What is Reinvestment Rate?
The Reinvestment Rate measures the percentage of a company’s after-tax operating income (i.e. NOPAT) that is allocated to capital expenditures (Capex) and net working capital (NWC).
How to Calculate Reinvestment Rate?
- Reinvestment Rate → The proportion of NOPAT re-invested into capital expenditures (CapEx) and net working capital (NWC).
- Return on Invested Capital (ROIC) → The profitability percentage earned by a company using its equity and debt capital.
The calculation of the rate of a company’s reinvestment is a three-step process:
- First, we calculate net CapEx, which is equal to capital expenditures minus depreciation.
- Next, the change in net working capital (NWC) is added to the result from the prior step, representing the dollar amount of reinvestment.
- Lastly, the value of the reinvestment is divided by the tax-affected EBIT, i.e. net operating profit after taxes (NOPAT).
Reinvestment Rate Formula
The formula for calculating the reinvestment rate is as follows.
- Net Capital Expenditure (Capex) = Capex – Depreciation
- NOPAT = EBIT × (1 – Tax Rate %)
What is a Good Reinvestment Rate?
The change in NWC is considered a reinvestment because the metric captures the minimum amount of cash necessary to sustain operations.
- Increase in NWC ➝ Less Free Cash Flow (FCF)
- Decrease in NWC ➝ More Free Cash Flow (FCF)
Why? Neither cash nor debt are operating items.
How Do Reinvestment Rate Impact Expected EBIT Growth?
Once calculated, the expected growth in operating income (EBIT) can be calculated by multiplying the rate of reinvestment by the return on invested capital (ROIC).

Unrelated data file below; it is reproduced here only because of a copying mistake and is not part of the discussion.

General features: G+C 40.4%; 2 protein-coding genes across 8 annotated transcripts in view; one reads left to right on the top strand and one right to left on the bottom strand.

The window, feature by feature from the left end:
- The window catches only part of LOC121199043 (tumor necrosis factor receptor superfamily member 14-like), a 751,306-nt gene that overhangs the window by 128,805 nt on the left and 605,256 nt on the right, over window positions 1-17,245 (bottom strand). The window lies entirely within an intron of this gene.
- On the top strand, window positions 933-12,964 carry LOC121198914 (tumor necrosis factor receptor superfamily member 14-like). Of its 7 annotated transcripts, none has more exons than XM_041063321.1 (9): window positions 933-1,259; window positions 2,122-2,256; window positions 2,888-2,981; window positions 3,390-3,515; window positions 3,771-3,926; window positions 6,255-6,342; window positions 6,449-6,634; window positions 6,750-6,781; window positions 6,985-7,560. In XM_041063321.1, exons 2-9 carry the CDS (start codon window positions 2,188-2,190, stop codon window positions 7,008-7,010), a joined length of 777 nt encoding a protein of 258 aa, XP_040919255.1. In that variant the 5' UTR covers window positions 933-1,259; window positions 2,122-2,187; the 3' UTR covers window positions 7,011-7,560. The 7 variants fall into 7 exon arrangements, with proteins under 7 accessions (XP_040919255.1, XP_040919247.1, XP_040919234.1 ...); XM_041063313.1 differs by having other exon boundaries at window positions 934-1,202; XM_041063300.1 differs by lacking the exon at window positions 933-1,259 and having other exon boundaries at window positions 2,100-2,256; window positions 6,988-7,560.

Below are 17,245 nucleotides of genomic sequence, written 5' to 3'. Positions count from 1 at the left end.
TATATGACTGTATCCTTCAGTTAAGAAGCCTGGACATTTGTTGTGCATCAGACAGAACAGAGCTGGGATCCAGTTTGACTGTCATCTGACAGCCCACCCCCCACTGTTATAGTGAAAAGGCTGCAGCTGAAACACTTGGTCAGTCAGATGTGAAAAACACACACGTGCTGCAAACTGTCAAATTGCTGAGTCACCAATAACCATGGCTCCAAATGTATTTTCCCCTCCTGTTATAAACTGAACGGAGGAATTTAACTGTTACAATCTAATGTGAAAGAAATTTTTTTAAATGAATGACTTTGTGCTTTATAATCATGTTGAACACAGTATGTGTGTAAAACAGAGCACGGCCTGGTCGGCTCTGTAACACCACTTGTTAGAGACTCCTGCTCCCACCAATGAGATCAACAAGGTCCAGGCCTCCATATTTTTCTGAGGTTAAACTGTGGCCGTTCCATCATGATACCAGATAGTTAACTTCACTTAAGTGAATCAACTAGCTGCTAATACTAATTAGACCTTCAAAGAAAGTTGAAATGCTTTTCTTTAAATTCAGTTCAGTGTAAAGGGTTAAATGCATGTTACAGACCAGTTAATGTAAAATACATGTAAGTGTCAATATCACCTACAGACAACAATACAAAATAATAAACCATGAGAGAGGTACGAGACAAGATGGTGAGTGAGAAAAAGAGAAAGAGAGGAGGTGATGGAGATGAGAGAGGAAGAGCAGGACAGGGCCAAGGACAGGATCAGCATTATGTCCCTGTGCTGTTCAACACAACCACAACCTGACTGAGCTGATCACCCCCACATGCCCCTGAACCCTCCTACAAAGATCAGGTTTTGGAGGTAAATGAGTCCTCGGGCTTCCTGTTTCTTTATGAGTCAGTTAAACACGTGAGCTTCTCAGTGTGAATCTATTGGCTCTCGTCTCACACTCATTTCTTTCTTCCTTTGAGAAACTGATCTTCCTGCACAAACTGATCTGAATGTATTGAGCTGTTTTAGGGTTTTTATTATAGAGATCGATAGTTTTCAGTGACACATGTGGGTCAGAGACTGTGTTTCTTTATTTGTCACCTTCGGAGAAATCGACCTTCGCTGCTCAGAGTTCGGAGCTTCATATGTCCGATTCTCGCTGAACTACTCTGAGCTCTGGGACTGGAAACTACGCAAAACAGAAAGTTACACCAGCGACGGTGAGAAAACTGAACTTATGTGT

In practice, a company’s implied rate of reinvestment can be compared to that of industry peers, as well as a company’s own historical rates.
Companies with higher reinvestment activity should exhibit higher operating profit growth – albeit, the growth might require time to realize.
If a company consistently has an above-market rate of reinvestment, yet its growth lags behind peers, the takeaway is that the capital allocation strategy of the management team could be suboptimal.
While increased spending by a company can drive future growth, the strategy behind where the capital is being spent is just as important.
A clear trend of reduced reinvestment, in contrast, could simply mean that the company is more mature, as reinvestment opportunities tend to decline in the later stages of a company’s life cycle.
Reinvestment Rate Calculator
We’ll now move to a modeling exercise, which you can access by filling out the form below.
1. Capex, Depreciation and Working Capital Assumptions
Suppose we’re tasked with calculating the reinvestment rate of a company using the following assumptions.
Financials, Year 1:
- Capex = $2 million
- Depreciation = $1.6 million
- Net Working Capital (NWC) = $800k
Financials, Year 2:
- Capex = $2.5 million
- Depreciation = $2.0 million
- Net Working Capital (NWC) = $840k
From the financials listed above, we can reasonably assume the company is relatively mature, given how depreciation as a percentage of CapEx is 80%.
If the company were unprofitable at the operating income line, using the reinvestment rate is not going to be feasible.
2. Reinvestment Rate Calculation Example
The change in NWC is equal to –$40k, which represents a cash outflow (“use” of cash), as more cash is tied up in operations.
- Change in Net Working Capital (NWC) = $800k Prior Year NWC – $840k Current Year NWC
- Change in NWC = –$40k
Since a negative change in NWC is a cash “outflow,” the -$40k increases the reinvestment needs of our company.
With the numerator complete, the final step before arriving at our company’s rate of reinvestment is calculating the tax-affected EBIT, or “NOPAT”.
Here, we assume our company had $20 million in EBIT for Year 2, which at a 25% tax rate, results in $15 million of NOPAT.
In closing, the reinvestment rate of our company is 3.6%, which we calculated by dividing the sum of the net Capex and the change in NWC by NOPAT.